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IUCHMOXD DAILY" PALLAHUM, THURSDAY. OCTOBER 3, 1901.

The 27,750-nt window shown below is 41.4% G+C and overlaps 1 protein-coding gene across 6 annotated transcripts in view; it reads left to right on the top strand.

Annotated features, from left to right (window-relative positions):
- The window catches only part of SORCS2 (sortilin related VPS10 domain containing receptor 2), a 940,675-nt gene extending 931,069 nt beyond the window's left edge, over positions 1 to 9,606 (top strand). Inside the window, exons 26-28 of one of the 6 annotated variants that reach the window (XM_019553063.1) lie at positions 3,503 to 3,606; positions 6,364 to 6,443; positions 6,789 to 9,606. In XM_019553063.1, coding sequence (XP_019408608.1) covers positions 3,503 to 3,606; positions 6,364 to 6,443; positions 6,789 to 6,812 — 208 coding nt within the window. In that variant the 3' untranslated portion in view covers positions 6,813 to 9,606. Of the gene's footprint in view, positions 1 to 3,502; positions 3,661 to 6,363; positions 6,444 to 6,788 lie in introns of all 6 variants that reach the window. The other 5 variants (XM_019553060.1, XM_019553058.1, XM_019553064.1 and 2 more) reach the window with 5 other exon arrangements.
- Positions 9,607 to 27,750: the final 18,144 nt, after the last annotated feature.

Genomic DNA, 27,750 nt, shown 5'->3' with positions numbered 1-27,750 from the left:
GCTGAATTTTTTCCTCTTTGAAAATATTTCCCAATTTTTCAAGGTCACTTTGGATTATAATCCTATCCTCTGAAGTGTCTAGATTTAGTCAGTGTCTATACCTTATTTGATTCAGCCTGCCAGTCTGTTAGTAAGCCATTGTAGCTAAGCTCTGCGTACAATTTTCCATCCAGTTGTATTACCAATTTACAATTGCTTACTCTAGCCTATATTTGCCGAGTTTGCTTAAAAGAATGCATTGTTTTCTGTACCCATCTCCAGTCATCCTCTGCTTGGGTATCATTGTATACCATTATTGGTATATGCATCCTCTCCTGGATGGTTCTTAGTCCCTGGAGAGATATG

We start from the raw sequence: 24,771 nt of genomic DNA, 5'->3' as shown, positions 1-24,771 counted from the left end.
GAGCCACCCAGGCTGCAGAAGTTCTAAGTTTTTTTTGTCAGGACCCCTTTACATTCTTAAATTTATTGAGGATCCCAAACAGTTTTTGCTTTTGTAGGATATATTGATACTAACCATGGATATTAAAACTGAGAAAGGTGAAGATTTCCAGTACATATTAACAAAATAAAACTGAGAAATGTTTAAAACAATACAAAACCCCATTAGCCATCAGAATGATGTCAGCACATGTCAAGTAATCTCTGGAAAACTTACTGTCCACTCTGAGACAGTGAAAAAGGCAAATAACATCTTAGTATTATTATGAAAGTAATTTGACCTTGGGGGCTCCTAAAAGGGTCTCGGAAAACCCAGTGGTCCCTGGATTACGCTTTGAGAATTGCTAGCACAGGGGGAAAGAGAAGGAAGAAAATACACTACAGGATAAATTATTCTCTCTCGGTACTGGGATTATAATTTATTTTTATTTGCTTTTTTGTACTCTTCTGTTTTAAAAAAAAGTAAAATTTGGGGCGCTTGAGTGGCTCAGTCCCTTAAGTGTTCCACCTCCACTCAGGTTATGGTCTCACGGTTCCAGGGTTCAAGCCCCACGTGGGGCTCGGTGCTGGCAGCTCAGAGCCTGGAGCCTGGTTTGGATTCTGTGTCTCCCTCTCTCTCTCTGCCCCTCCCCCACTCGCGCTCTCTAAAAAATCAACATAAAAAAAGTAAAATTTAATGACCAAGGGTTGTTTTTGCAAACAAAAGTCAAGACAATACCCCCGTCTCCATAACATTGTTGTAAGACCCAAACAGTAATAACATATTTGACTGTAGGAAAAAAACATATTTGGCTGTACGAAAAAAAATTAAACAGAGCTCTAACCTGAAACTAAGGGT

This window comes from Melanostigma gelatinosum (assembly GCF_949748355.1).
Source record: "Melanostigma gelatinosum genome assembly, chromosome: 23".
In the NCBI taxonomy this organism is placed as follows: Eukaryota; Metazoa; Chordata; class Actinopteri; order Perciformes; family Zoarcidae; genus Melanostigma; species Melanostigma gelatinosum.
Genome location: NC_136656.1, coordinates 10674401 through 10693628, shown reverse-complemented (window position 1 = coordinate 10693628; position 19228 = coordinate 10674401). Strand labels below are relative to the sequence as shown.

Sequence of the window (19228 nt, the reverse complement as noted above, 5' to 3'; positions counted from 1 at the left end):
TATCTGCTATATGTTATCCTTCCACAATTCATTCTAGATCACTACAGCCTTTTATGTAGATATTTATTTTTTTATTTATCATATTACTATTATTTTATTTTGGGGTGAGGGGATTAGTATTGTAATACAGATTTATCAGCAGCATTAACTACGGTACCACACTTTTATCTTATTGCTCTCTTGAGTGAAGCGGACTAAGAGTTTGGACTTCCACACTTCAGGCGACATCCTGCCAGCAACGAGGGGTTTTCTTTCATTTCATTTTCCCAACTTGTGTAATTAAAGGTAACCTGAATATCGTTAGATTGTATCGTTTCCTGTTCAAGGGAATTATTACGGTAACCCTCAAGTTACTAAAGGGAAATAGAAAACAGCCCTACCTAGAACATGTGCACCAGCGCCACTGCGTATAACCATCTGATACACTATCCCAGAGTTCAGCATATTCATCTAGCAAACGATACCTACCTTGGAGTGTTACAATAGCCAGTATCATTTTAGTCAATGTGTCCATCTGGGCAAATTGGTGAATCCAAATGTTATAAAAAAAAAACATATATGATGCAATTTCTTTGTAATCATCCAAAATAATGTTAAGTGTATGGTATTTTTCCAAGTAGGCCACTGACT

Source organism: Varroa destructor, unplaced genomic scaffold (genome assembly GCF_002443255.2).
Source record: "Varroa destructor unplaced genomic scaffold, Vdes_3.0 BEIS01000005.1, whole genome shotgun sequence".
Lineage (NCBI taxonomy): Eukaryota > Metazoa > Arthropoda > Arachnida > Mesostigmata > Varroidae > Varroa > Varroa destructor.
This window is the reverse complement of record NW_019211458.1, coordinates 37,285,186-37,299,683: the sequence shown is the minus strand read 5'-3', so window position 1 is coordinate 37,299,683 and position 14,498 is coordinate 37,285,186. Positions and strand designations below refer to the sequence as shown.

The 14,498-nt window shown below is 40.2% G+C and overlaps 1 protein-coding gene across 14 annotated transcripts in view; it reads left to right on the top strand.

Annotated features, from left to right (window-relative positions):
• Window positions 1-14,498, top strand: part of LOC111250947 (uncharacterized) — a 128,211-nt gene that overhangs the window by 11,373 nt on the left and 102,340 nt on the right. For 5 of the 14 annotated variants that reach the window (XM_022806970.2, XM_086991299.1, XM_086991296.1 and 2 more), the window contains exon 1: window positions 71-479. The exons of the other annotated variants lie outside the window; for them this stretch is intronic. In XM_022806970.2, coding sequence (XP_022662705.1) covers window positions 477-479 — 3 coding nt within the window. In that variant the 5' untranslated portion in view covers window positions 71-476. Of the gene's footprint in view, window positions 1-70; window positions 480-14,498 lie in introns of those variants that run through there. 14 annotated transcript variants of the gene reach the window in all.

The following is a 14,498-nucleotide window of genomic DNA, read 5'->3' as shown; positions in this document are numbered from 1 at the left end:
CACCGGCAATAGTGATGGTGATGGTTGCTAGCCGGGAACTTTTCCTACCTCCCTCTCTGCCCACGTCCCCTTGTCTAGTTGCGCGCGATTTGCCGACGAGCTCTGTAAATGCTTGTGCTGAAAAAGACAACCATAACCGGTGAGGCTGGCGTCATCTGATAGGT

ILL CUT 'EM OUT Questions Relating to Samp son's Campaign Have Been Tabooed. AX INTERESTING TURN "Was Given to the Schley Court cf Inquiry By Introduction of "The i. Applicant's"' First Witness. Lieut. Boyle, Watch Officer Ou the Flagship Brooklyn Gives fee Testimony. Washington, Oct. 3. An interesting turn was given to the Schley court of Inquiry yesterday by the Introduction of the first witness In Admiral Schley s behalf. This was Lieutenant James J. Ioyle. who was a watch officer ou lioard the flagship Brooklyn during the war with Spain. The fact that Lieut rnant lKyle was put on the stand dot s Hot mean that the navy department has concluded the presentation of its Bide of the case. Mr. Doyle was called by the department, but as it also had tieen the puriose of Admiral Schley to fcutntnon him, advantage was taken of his presence on the stand to question him as an original witness for the applicant. He was under examination by Mr. Itaynor in the interest of the admiral when the court adjourned for the day. Before undergoing examination at Mr. Raynor's hands Lieutenant Boyle at Captain Lemly's request explained CAPTAIX 6IGSBEE. his part in the battle of July 3 and his original eutry in the ship's log con cerning the famous loop and his al teration of that entry because he sub sequent Iydeclded that his first entry had been erroneous. Lieutenant Commander Sharp, who commanded the Vixen during the Spanish war, also gave his testimony during the day, giving especial atten tion to notes of the battle of July 3. made by Lieutenant Harlow of his ship. Admiral Evans, Captain Sigs boe and Correspondent Dlenaide were all recalled for the purpose of correct ing their testimony as given Tuesday, and all made additional statements. Just before the adjournment for the day the court announced Its decision not to allow any questions concerning the blockade off Santiago after July 1, when Admiral Sanipson arrived there. STI U K I G CEREM OX V Procession of Episoop il Bishops At tracts Thousands at San Franci.-co San Fraucisco. tet. 3. The triennial ronvention of the Episcopal Church of America was formally organized by the election of Bishop Dudley of Ken tucky as president and Rev. S. Hart t'f Kansas City secretary of the house if bishops;- Dr. John S. Liudsey of MussacUiir-eiis chairman and Rev. Charles Hutching secretary of the house of deputies. No other business of Importance was transacted during the first bisiuess session of the convention, which did Hot assemble until late in the after noon. TJie initial services in connec tion with the convention were held at Trinity church, where the delegates will hold all their sessions. The most Striking feature of the ceremonies and one that will long lie rememliered by nil who saw it. was the solemn pro cession of bishops, attired in their gor peous raiments. Thousands of reople crowded tae adjacent streets, and a! though the sidewalk surrounding the church was inclosed with wire reje. the services of a squad of polieemeu was required to prevent any encroach ment on the route of the procession. About ?." bishops participated and ia their rolies of office made an imposing spectacle. After the prelates hail en tered the sacred edifice, the laity fol lowed and in a few minutes there was scarcely standing rooni to be found, although extra galleries had been greeted for the occasion. Brigands Fix tbe Time. Constantinople, Oct. 3. The br &nds who carried off Miss Helen E. Stone, the American missionary, and her companion. Madame Tsilka. a Bul garian woman, have fixed Oct. 8 as the limit of time for the payment of the ransom. ?110.(XW. demanded for Miss Stone's release. The hiding place of the brigands has not yet been dis covered and the delay accorded by tne abductors is taken to indicate that they consider their retreat sccura. CAPITAL. IOIX3 Oar Indianapolis Correspondent Has ' An lnteretiiiir Budget. Indianapoli.4, Oct. 3. Lr. Linncn. j one of Fort Wayne's most prominent i physicians, who was hire today, says that ttie people of Fort Wayue are watching with unusual interest the Ind'anapolia mayoralty contest lie cause Charles A. Bookwalter, the lie publican candidate, formerly lived at Fort Wayne. "Charlie," said he, "is strictly a self-made man. His career Is very creditable to him and he de serves to win. Ex-Ilepresentative Francis T. Roots, one of the leading business men of Connersvllle, was called here sudden ly yesterday by a severe accident to his mother, aged 85, who wan seriously Injured by a fall. He said: "The Sixth district will give its solid sup port to Thomas B. Millikan of New castle, candidate for treasurer of state. We believe he stands a good show for the nomination. His brother, Frank Millikan, la widely known and well liked throughout the state and will do some effective hustling for the New castle candidate." Mr. Roots says that Connersvllle Is enjoying the greatest boom of its history, with over luO houses in course of construction. Armanas F. Kuotts of Hammond spent a large part of yesterday perus ing law books in the state law library. He says that he never will be a candi date for the legislature again. During his career as a ineuiler of the "third house" In the last session he made a strong fight for a law requiring the railroads to Join the citizens in con structing a ship canal in northwestern Indiana, but failed. "We are now con structing the canal at a cost of several hundred thousands of dollars, he said, "and the railroads are getting friendly. We believe they will make no further objection when they realize the im mense increase in freight traffic that will result." "Aurora," said Frank B. Shutts. the only Republican lawyer of that city, at the Denison, "is enjoying great prosperity. Every house is filled and one might say there are 100 families Ln the woods searching for places to live. We have 20 factories now and manufacture a varied and extensive line of products. Our city has grown greatly since the census was taken." Charles S. King of Wabash, a prom inent Republican who was chairman of the ways and means committee in the last legislature, while here today was asked who will be the Republican nominee for congress in the Eleventh district. He said, promptly: "tJeorge W. Steele, of course, as long as he lives and his administrator after him." Caleb S. Denny, ex-mayor of Indi anapolis, Is quite seriously ill at his residence in this city. It Is thought he jis suffering from appendicitis. t . "'r-'CHAKKS AT WOItK Got. Odell Keceivea Petititions for Executive Cli-iuency for Czoljjosz. Albany, N. Y., Oct. 3. Governor Odell arrived in this city yesterday from Newburgh, and when he reached the executive chamber he was surpris ed to find ou his desk two letters re questing him to commute to life im prisonment the sentence of Czolgosz, the murderer of President McKinley. One letter was sent by a man in Illi nois and the other by a man in Maine. They were evidently writen by cranks, in the opinion of the governor, and no attention will be paid to them. "You may be assured that nothing will lie done by me," said Governor Odell. "to prevent the execution of l zoigosz on tne day nxed bv law. I The governor also received a petition that the ImkIj- of the murderer after lae electrocution lie buried at sea. The governor understands that the lody must lie surrendered to the condemned man's relatives if they claim it after death, and that they have charge of its disposition. Prison Sundaj In Indiana, j Indianapolis, Oct. 3. "Prison Sun- j day" will lie observed in churches j throughout the state Oct. 27. The ! time was announced by Amos W. But- i Ier secretary of the board of state j charities, yesterday. Mr. Butler says j there will lie a much more genera! observance of the day this year than there was a year ago. although last year more than WX) churches devoted services to the occasion. Getting Out of Nome. Port Townsend. Wash., Oct. 3 The steamship Queen just arrived from Caiie Nome, bringing 471 passen gers and $000,000 in gold dust. The passengers report that Nome iss crowd ed with people waiting for an oppor tunity to get out. The customs report at Nome shows that .,000 people ar- j rived there this season and that 4,1 JO have already departed. Want Murpby Kemoved. j New York, Oct. 3. The Merchants' ; association of this city, through its j secretary, announces that Mayor Van ; Wyck will lie asked to remove Com- : missioner of Police Murphy for his re- j fusal to take cognizance of the charges j ot oppression while presiding at police j trials which were recently preferred against Deputy Commissioner Devery by the association. Two Negroes Lynched. Shelby ville, Ky., Oct. 3. - Jimbo Fields, aged 16, and Clarence Garnett. aged IS. both colored, were lynched here yesterday for the alleged murder of Will C. Hart, a printer, who was stoned, to death on the n;;'ut of Sept. 21 la" . HAKKOHI.NG DETAILS Slaughter of limipanj C Was r.x lilted By Human Fiend. Maa'.la. Oct. 3. The latest advicet; from the Island of Sauiar give harrow; Ing details of the slaughter of tin. j uiemliers of Company C, Ninth Unite States infantry last Saturday at Blan giga. It seems that the president of the town, claiming to be friendly, led the assault in person. On hearing of' the slaughter Colonel Isaac D. IeRus-j sy of the Eleventh infantry started forj the scene Immediately with a bat- talion. The body of Captain C'onnelij had been tied at the heels, saturated j with kerosene and partly burued.j Forty-five bodies had been burned in aj trench, leaving seven unaccounted for.j The charred remains of many were recovered. In numerous instances th ; bodies had been badly mutilated j Three hundred Macabees will also b j dispatched to the scene of the niassa I cer on board the Legaspi, which is de layed by a typhoon. Split In Glass Hanks. TMttsburg, Oct. 3. The National Glass company, which owns 21 plantt nrd controls TO per cent of the produo j lng capacity of table glassware, blowi anti pressed tumblers, liar goods, etc, and which has heretofore been a meu ber of tho glass association, of whick practically all of the manufacturers of above lines have Ihh-u memliers, hat given notice of withdrawal from sail association, to take effect on Jan. 1. 1002. I5ig Match Authorized. Lexington. Ky.. Oct. 3. Secretary Horace Wilson of the Kentucky Trot ting Horse Breeders' association has been authorized by Thomas W. Law son to issue a challenge to Harry Ham lin for a match race for $..oNt a side, winner to taTce all, between Lord Der by and Boralma, the race to lie the best three in five under National Asso ciation rules and the money to be last ed with this association the evening before the race. Postal Clerk Goea Wrong. Kansas City, Mo., Oct. 3. John W. Reed, a railway postal clerk, who has been running between Kansas City and Chicago onthe Saita Fe route, s in custody of the United States offi cials, charged with having rifled the mails and taken money from letters. He was taken into custody at Chicago by postoflice iusixftors and brought here. Reed is said to have made a con fession to the Inspectors. Jewels For the Bride Faris, Oct. 3. I-e Figaro today gives some details as to the presents to Miss Helen Morton from the family of her betrothed. Comte Boson De I'erigord. forming what the French call "la cor beille." These include two diadems. fa diamond aigrette, diamond arml ixnrl ,iiecklaeev, a., uuuJer 'Other jewels and an antique fan. Suppressing Stri kers at Tampa. Tampa, Fki., Oct. 3. The police were ordered yesterday to liegin a vagrancy crusade against the striking cigarmak ers. The patrol wagons were kept busy, and more than 50 were arrested. The police court kept oieu all day. The men were given the privilege of returning to work in the factories or 30 days on the streets. Hoyalty Cheered. Victoria, B. C, Oct. 3. The Duke and Duchess of Cornwall took no part in any ceremony yesterday, but made several informal visits about the city. They were accompanied by an escort of Northwest mounted ioliee, and wherever they appeared the crowds on the streets uncovered their heads and cheered. Beveridge and Ito Land. Victoria, B. C, Oct. 3. Senator Bev eridge of Indiana returned yesterday on the Kaga Maru from a trip through Silieria. On the steamer was also Marquis Ito. former premier of Japan. Although la ioor health, the marquis enjoyed the ocean voyage and already feels better. Cansed I5y Domestic Troubles. Omaha. Neb., tK t. 3. John Wood- ward, assistant superintendent of the j MetroiHilitan Life Insurauce company. ! with headquarters at Lincoln, com mitted suicide in the rear of a saloon j here yesterday. Domestic troubles j are assigned as the cause. 1EKSE TELEGHAMS The commercial treaty between Guate mala and CiiTinauy has lieeo deuounced by Guatemala and will cease to be ill effect June 22, l'.HXi. Fire destroyed the warehouse of Smith. Thrrndvke & Browu. wholesale grocers, to gether wirh contents, at Marinette, Wis., entailing a loss of about ,'.. Holland type r.uil.iins at Barrow-in-Furness for tne British government was launched resteriiay afternoon without ceremony The Kentucky Coal Land company of Xew York has been incorrorated with a capital of -jt',i" to work coal, timber and oil l.-inds in Kentucky and elsewhere. Otto I'ulioh aud his wife Em:lice were found dead in !-d at their home iu New York. The dead man lit-id a revolver in his band. There were buliet hoies 'a Mrs. l'ulieh's bead. Fire that broke out in the plant of the E. O. Stanard Miiliut otnpany on the river front at Alton. Ills., destroyed that find several other buildings, causing a loss estimated at 4ou.unu. Mrs. Roosevelt has appointed Miss Belle Hagner, daughter of Justice Uagner of the supreme court of the Liistrict of Columbia, her social secretary. Miss Haroer acted in the same capacity for Mrs. McKinley. It la said at Glasgow that if tbe Sham rock U is aot successful in the present or races tot tne America s cop o races iur me amtncj enp a. aaot&er challenge for the cop. From all accounts the dowager em Thcre is a typhoid epidemic in Gelswii- j press, savs the Milwaukee SentineL win ktrehea. Westphalia, and the atrouodio find a rood deal of her bric-a-brac miss countrr. The number of oas- has swtftif , , . , . , increased from tr to 722. An official ei-' "? when she returns to the Imperial emulation of the waterworks U bic made. ' city. HEW MARINE MARVEL. Interesting Facts About the Kronprinz Wilhelm. ft BTAISS ALL CONVEKIErOES. Latest Addition to tbe Sorlh Ger aaa Lloyd Transatlantic Fleet Is Eqalpprd With the Most Perfect Ar rangements For Safety and Splen did Xrn Technical Improvements. The twin screw express steamer Kronprinz Wilhelm of the North Ger man Lloyd company was built by the Vulcan Shipbuilding company of Stet tin. Germany, and was intended for a record breaker to compete against tht famous Hamburg-American line steam er Deutschland, built by the same ship builders, says trfe New York Times. The dimensions of the Kronprinz Wll helm are: Length. CCS feet. feet shorter than the Deutschland; beam. GO feet, 1 foot less than that ship; depth. 43 feet, 1 foot less than the champion, whose record she will try to break. In gross tonnage the Kronprinz Wil helm registers 13,000 as against the Deutschland's 1C.OOO tons and in dis placement 21.000 as against 23,000 tons. Ia motive power the Kronprinz Wil helf is equipped relatively with about the same power as that which drives tbe present champion, the actual fig ures being In the case of the newer steamer two quadruple expansion en gines of 33.0OO horsepower each as against the same engiuesof 35,000 horse power each. Steam in each case is fur nished by twelve double and four sin gle end boilers. In appearance the Kronprinz Wil helm closely resembles the Kaiser Wil helm der Grosse and the Deutschland. there being two masts and four smoke stacks. The accommodations for the first cabin passengers are placed amid ships on the main, the upper and the promenade decks. Four cabines de luxe, composed of sitting room, bedroom and bathroom, and eight apartments, con sisting of bedroom and bathroom, have been provided. Particular attention has been paid ln the construction of this vessel to the adoption of tbe most advanced and perfect arrangements for safety. A double bottom, that extends nearly the entire length of the steamer, is divided into twenty-four water tight compart ments, besides which the entire hull Is separated into seventeen water tight compartments by fifteen transverse bulkheads that extend to tbe upper deck and by a longitudinal bulkhead in the engine room. To these safety arrangements should be added a large and extensive pumping plant of the most varied description, fire extin guishing apparatus of every kind and a full equipment of boats, of which the steamer carries twenty-four. The dining room contains 414 seats. The prevailing tone of the panel work of the room is green, relieved by bronze paneling on tbe walls. Tbe ceiling is decorated with allegorical paintings representing the seasons, day and night, etc. The subjects of the paintings on tbe walls are tbe house in which the crown prince, for whom the boat Is named, lives, the former palace and the cadet school In Plon where the crown prince received his educa tion. Adjoining the train dining room there are forward and aft on each side extensions of this dining room, forming, as It were, small dining rooms. A large vestibule on tbe promenade deck opens Into the social ball above the dining room, which shows at one end the life size portrait of the Ger man Crown Prince Wilhelm. The walls of this social hall are covered with fine silk brocade and with pictures of Prussian cities. The social hall Is pro vided with comfortable sofas and easy chairs. The library Is decorated In renais sance style. The seats are upholstered ' with mignonette colored velour de Genes. The table covers are decorated : with embroidery, and the curtains con- j sist of gold silk. Smyrna carpets cover j the floors of both the social hall andj the library. The ceiling and the walls are decorated with paintings represent ing the muses. The Kronprinz Wilhelm contains a number of remarkable new technical Improvements. An extensively ramified j telephone service connects the captain! on the bridge with the chiefs of the va rious departments of the steamer. Tbe chief steward is provided with an office similar to tbe office of a modern hotel, where the public can secure informa tion on matters pertaining to their tick ets, baggage, rooms, etc. Special atten tion has been paid to the housekeeping features of the steamer. The refriger ating rooms for every species of provi sions are most extensive and are kept at a certain temperature by ice ma chines. In the staterooms the passen gers will find every convenience for their comfort. The apartments de luxe are connected with the chief steward's office by telephone. Ascent to the crow's ; nest of the Kronprinz Wilhelm is not i on the outside of the mast on a ladder; l-ut inside the mast, and the crow's nest j itself is connected with the bridge by a speaking tube. All the clocks on tbej steamer, in the d:n:cg rooms, in the , vestibnles. in the kitchen, etc., are elec-j trically regulated from a central clock j In the chartroom. i The Kronprinz Wilhelm Is provided 1 with an apparatus for wireless telegra ihy. Cfcopetleke et L UNDER AN APPLE TREF I was a young, unsophisticated your of seventeen. On the first week of lis eighteenth summer my troubles Ik gat I was boarding at my Aunt Jcrush. Ann's farmhouse. How shall 1 descrih Belle Somers? It is a useless task The first time I saw ber I fell violeutl.x in love with her. The second time I declared myself. "Regal damsel I began, "allow m to introduce myself as David Shortei at your service." "I'm very happy to have the honor but, young man. don't you think you. paternal ancestors made a slight mis take in your surname? They ought 1 have called you David 1-onger. 1 shoub think." she said. I stood four feet ii my boots, which had been made wltl double heels to make me appear of fi respectable size. "I beg your pardon, fair damsel. said 1. dropping this time very artis tically on one kuee. "I assure you i have no wish but to serve you." She smiled on me tnost bewitchingly "Are you really In earnest V" she ask ed. "Would you do anything for me?" "Most assuredly, my enchantress!" exclaimed delighted I. "Well, my kitten has just run up thai tree yonder." said she. pointiug to an apple tree at a little distance. "I warn her very much. If you will get her foi me, 1 shall then believe that you care for me." The trunk of the tree was rough and full of uotches, so I had no difficulty thus far. but just as I had raised my self carefully up and was aliout to lay my hand ou the cat the provoking little animal took it into her head to give me a longer chase and darted off among the higher branches. 1 followed, of course, and son found myself ln the awfulest snarl that ever mortal got into. My face and handi were terribly scratched, my coat, ad justed with such care, torn and frayed and my cap twisted every which way. At last the little varmint crawled out on oue of the branches, and I. as matter of course, followed suit. I advanced cautiously, and . just a my hand touched her. crash! and down went the branch, kitten and myself, she falling underneath and uttering a most dreadful squeal as my knee pinned her to the earth. After laying still for a moment to collect my scattered senses I picked myself and the kitten up and. flushed and triumphant, bore ber to ber mis tress. With a most bewitching smile Belle held out her hand. I seized it ln my own and, throwing myself on one knee before her, cried out In passlouate tones: "Oh. Belle, my love, my adorable angel! Wilt thou bestow upon poor trembling me this lovely hand?" I stopped at this Juncture and. taking out my pocket handkerchief, wiped the perspiration from my brow. Belle had her bands before her face, and I thought she was weeping. So, rising to my feet, I strove to take away her hands and draw her into my arms; but. to my surprise, she looked up and. with a merry little laugh, said: "Oh. David. David, go and let Miss Jerusha see how fascinating you look!" "Oh. Belle, will you not be mine?" "No. David." she replied. "I don't think I will. So be a good boy aud don't bother me any more." "I will ask no more now. dearest. Take a week to think over It in and keep your final decision until then. Will you?" "Well, yes." she said after a mo ment's hesitation. "Meet me under the apple tree next Thursday, and I will tell you then." It was useless to attempt to describe that long, lonely week of waiting. It at last passed away, however, and when the haipy day arrived I was at the place appointed. As I approached the spot a slight rus tle in the bushes told me that I was waited for. and the next moment 1 stood face to face with the lovely Belle. "David." she began before I could speak. "I don't want to !e your wife, and therefore it's out of the question." "Where is the wretch that has stolen you from mo?" I cried, and. seeing a manly form a:ucug the bushes. I dash ed forward. I haven't a very distinct remem brance of what happened. All I recol lect is that after a good many bard knocks 1 found myself taken by the neck and heels and pitched over the fence, where I landed on the grass. I determined to end my miserable life as soon as possible. Then I stole down stairs for a bottle of laudanum I had seen on tbe pantry shelf, with which I determined to end my sorrows. But. fearing to light a lamp lest It should disturb Aunt Jerusha. I got by mistake a bottle of castor oil and took an immense dose before I discovered my mistake. In a few days, however, I was up again and learned that Belle had left the place. New York News. Paul Revere's Silverware. The silverware of Paul Revere Is of excellent workmanship and chaste 1n form, evidently modeled after English eighteenth century designs, and th pieces cf plate manufactured by him. and now so eagerly sought for by col lectors, are good examples of the style whfch we tare agreed to call colonial, i Ihe simple classical forms adopted by our struggling artisans at a period when art in this country was still in it "bib and tucker." strangely enough have never been improved npon by their successors, and by reverting to them in these latter days our silver smiths, as well as our cabinet makers, are displaying good sense as well as taste; but ln this mechanical age thej stamp or saw out their patterns In un limited quantities by machinery, and do not. as of yore, hammer or car re them laboriously, peace by piece, by hand, and therein lie a distinction and a diffexence. Scribner. disease renns. seeps IM pores open and snakes (he skin soft and velvety. Cures pimples, blenches, etc. t - excelled toe me Dmwiiwj. hair and eompWuion . Z sc. canes ai ara;.p. unwell TlTr . r""T .rTV I fc4a atf s iis rvWsfai FARES TO BUFFALO Over the Akron Route tor PMU-Anierican Exposition. ir-ronrsifin tickets to Buffalo over the Akron Route via Chautauqua Lake for the Pan-A-mencan cxr-isi-tion are now on sle at ticket o3c of the Pennsylvania Lines and cen lectinfr railwavs. Fares from Richmond, Ind., are aa follows: Tickets good returning ten days, ?12.o5. Tickets rood returning fifteen days, 15.55. Season tickets with return limit until October 31st, $18. Special cxkcq excursion tickets, xxd eavintr Buffalo up to midnight f Thurdav following date of sale may be obtained on Tuesdays at S 20. Tourist tickets at special fares nay also bo obtained for trips to re orts in Canada. All tickets to Can .d and eastern points, including Sew York, will be good for stop-over it the Pan-Handle Exposition on paA ment of $1 extra at Buffalo. Stop-overs at Chautauqua Lke will be allowed on all tickets to Buf falo and eastern points, without ex tra COft. For schedules showing convenient through passenger service to Buffalo ud other information, please apply to C W. Elmer, Ticket Agent, Ricli mond, Ind. cojcats rum v;li I TA CASCARETS. Canav Cathartic, cure constipation jnrever " 10c 25c. If C.C.C. fail, drug gists refund monev CHRISTIAN CHURCH I ONVENTION. Pennivlvanla Lines tne Of. flclal Route to Minne apolis. The officers of the Christian Mis sionary Societies have issued a circu lar informing members and friends about the arrangements mine for the trip to Minneapolis for the fifty second annual international conven tion of the Christian churches, tne Pennsylvania lines are announced as he official route from Indiana points. Excursion tickets for the event will be sold via Pennsylvania lines, Oct. S, 9, 11 and 13, good returning until Oct. 19, with privilege to extend to Oct 31. Plans have been shaped to have the Indiana contingent make day light trips to Chicago over the Penn sylvania lines, Wednesday, Oct. y, eoing through together on the Con vention special with the prominent officers and executive board, for which the following convenient train service has been selected: Leave Richmond 1 1 :00 am. New Castle 11:37 " " A nderson 12:07 p. m. El wood 12:30 " Kokomo 1.03 Leave Logansport . ..... 2:00 p m. Delegates and friends are urged to see that their tickets read over the Pennsylvania Lines via Chicago. In formation about fares and other de tails may be secured by communicat ing with ticket aeents" of the Penn sylvania Lines, or by addressing W. W. Richardson, D P. Agt., Indian apolis, Ind. TOROXfO . TWO DAILY TRAINS Vaesrs fsluJsH CHAUTAUQUA UUCE T J a me tow r m CtUBteMcs ftp. BUFFALO l"5f stop overs Reduced Fare Co , ' Now la EUect. " at CHAUTAUQUA LAKE. BUFFALO, NIAGARA FALLS. B all ticket to Cotters Pouts, isln1in hmm fork. Cm. sstsil rraa ITl m muiSVILLE LOOK AT THE MAP." A BARGAIN In Main St. Business Property In Choice Location Come Quick and Learn Particulars. W. H. Bradbury & Son. 'CTestcott Block. 80AIF j-AKRON ROUTE! VMDiiu nunmnmit-titt tints. on wmbh Nmm sww swW'frstif'Xf ao nanuaM to t. - F.1L ' :-Jrm -.a r a. Mr